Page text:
Recording the decline in value of an asset over its useful life is the basis of depreciation. Calculating the depreciation of an item gives a business or individual a tax deduction each year for the life of the item. There are two ways to calculate depreciation: straight line and accelerated. No matter how you choose to calculate depreciation, the start date is very important. The IRS places guidelines on the timeframe surrounding the start of the depreciation. This prevents large deductions being taken for end-of-year purchases.
When Depreciation Starts
If you buy a car then depreciation starts the moment you drive it off the lot. For business purposes, however, depreciation starts when an item is placed into service. In order to claim a tax deduction, the item must officially start usage before the end of the tax year. For tax purposes, most businesses utilize the Modified Accelerated Cost Recovery System (MACRS) to calculate depreciation. There is also a Section 179 deduction that allows the user to take the entire deduction as long as the item becomes usable during the tax year. For items using MACRS, the timing of the service date is very important, as is the type of asset. Real estate carries slightly different tax treatments as to the beginning of depreciation.
Non-residential real estate such as office buildings, warehouses and stores receive a mid-month depreciation basis. Essentially, no matter what time of the month the property begins usage, the start date is the middle of the month. Filers receive a deduction for half a month as well as the remaining months of the year. For example, a warehouse purchase on Jan. 2 would receive a deduction of 11 1/2 months for the tax year. The IRS provides depreciation tables so that tax filers do not have to calculate the deprecation on their own.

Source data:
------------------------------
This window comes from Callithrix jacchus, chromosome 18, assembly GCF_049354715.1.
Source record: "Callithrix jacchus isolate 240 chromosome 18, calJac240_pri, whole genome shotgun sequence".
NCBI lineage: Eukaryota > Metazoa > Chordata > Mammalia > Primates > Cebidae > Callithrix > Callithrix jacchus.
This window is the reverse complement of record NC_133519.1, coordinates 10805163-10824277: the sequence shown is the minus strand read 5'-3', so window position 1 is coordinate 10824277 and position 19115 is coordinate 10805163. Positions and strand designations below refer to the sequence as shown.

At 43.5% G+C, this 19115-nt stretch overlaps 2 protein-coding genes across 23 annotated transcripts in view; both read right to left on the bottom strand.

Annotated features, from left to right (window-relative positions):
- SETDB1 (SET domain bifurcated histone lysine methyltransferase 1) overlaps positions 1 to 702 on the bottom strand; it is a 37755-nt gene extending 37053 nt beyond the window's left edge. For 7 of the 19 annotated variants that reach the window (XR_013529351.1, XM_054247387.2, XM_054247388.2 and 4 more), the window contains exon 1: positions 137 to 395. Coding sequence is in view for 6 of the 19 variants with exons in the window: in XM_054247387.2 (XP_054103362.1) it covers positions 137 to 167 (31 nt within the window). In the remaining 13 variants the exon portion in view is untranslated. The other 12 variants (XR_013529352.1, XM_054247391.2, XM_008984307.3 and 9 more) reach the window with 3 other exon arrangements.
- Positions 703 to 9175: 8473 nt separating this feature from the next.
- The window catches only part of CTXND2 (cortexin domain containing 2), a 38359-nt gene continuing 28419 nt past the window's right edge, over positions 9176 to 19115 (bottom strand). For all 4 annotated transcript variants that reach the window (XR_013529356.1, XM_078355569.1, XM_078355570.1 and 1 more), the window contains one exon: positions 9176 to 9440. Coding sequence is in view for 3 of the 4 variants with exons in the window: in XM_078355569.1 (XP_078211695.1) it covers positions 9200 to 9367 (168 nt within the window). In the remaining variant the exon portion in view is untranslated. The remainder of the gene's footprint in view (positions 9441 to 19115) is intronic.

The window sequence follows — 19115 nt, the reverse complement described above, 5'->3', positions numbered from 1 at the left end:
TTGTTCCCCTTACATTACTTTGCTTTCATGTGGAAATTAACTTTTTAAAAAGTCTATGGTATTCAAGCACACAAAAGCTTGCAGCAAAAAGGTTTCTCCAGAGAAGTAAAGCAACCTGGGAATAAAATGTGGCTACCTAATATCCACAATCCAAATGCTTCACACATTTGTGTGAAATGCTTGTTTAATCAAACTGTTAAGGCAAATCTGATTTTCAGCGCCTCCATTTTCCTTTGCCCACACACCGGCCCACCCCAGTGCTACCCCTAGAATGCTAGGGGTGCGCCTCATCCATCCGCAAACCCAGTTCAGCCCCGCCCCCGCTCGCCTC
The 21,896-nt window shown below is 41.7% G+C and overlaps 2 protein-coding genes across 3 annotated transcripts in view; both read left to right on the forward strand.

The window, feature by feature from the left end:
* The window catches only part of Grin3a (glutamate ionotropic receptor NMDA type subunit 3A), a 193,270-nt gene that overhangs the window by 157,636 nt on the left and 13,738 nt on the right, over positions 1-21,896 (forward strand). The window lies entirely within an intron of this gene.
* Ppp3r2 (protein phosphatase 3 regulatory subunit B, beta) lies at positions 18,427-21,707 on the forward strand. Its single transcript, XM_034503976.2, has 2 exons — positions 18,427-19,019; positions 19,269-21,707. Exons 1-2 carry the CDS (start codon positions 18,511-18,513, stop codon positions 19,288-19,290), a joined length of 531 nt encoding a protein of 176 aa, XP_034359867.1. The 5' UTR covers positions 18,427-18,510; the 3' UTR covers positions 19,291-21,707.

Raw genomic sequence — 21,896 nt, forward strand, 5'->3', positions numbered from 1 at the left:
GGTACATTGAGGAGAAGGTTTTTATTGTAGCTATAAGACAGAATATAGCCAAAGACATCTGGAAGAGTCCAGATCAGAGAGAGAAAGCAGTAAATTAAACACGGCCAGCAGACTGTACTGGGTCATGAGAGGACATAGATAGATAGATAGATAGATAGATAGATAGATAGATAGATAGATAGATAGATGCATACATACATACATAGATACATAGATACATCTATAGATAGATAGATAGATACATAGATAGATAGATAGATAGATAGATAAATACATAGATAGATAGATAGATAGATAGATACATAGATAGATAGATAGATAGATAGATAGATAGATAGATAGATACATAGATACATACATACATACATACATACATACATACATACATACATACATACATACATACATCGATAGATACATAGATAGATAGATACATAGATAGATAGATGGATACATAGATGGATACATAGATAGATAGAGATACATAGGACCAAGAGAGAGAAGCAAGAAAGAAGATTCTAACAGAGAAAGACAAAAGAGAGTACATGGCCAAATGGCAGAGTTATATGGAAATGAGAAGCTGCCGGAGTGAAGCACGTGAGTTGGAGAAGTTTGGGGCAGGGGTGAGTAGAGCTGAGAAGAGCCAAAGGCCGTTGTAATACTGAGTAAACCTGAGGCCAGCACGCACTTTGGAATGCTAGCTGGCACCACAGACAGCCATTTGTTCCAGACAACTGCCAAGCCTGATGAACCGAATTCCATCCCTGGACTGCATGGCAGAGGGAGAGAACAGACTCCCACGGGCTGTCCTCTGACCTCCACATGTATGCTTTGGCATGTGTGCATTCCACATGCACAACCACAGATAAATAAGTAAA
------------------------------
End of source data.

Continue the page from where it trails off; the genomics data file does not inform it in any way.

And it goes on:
Property other than real estate follows the half-year convention rules. This convention mandates that no matter when the item is placed into service, it is treated as if it began use in the middle of the year. This gives the tax filer a half-year deduction despite the actual start date. There will still be a half year of deduction to claim after disposal of the item. Tax preparers can find half-year convention tables on the IRS website. Most computer accounting systems automatically calculate the conventions for tax use.
To prevent filers from deducting a half year of depreciation, the IRS requires usage of the mid-quarter convention rules for purchases made in the last quarter of the year. The mid-quarter rules apply if more than 40 percent of the assets placed in service during a given year occurred in the last quarter. These rules do not apply to real estate. The mid-quarter convention rules only apply to depreciable assets using the MACRS method of calculation. If you purchase more than 40 percent of your assets in the last quarter then the mid-quarter rules apply to all assets acquired during the year. The mid-quarter rules allocate the percentage of depreciation allowable for each quarter of the year:
First quarter: 87.5 percent Second quarter: 62.5 percent Third quarter: 37.5 percent Fourth quarter: 12.5 percent
Depending on an item’s beginning date of service, the filer uses the IRS mid-quarter chart to calculate the depreciation. You can avoid the mid-quarter convention rules by purchasing larger, more expensive assets earlier in the year and balancing other purchases throughout the year.
Adele Burney started her writing career in 2009 when she was a featured writer in "Membership Matters," the magazine for Junior League. She is a finance manager who brings more than 10 years of accounting and finance experience to her online articles. Burney has a degree in organizational communications and a Master of Business Administration from Rollins College.